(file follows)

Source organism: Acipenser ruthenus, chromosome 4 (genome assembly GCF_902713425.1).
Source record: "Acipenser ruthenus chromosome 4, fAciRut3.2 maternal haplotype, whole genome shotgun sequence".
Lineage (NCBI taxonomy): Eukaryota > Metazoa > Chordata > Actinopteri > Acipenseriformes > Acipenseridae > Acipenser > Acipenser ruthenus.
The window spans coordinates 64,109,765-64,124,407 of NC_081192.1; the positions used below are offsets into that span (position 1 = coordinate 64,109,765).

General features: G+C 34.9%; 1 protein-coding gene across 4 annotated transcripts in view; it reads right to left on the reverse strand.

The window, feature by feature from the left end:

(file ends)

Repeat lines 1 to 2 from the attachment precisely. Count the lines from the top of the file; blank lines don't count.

Source organism: Acipenser ruthenus, chromosome 4 (genome assembly GCF_902713425.1).
Source record: "Acipenser ruthenus chromosome 4, fAciRut3.2 maternal haplotype, whole genome shotgun sequence".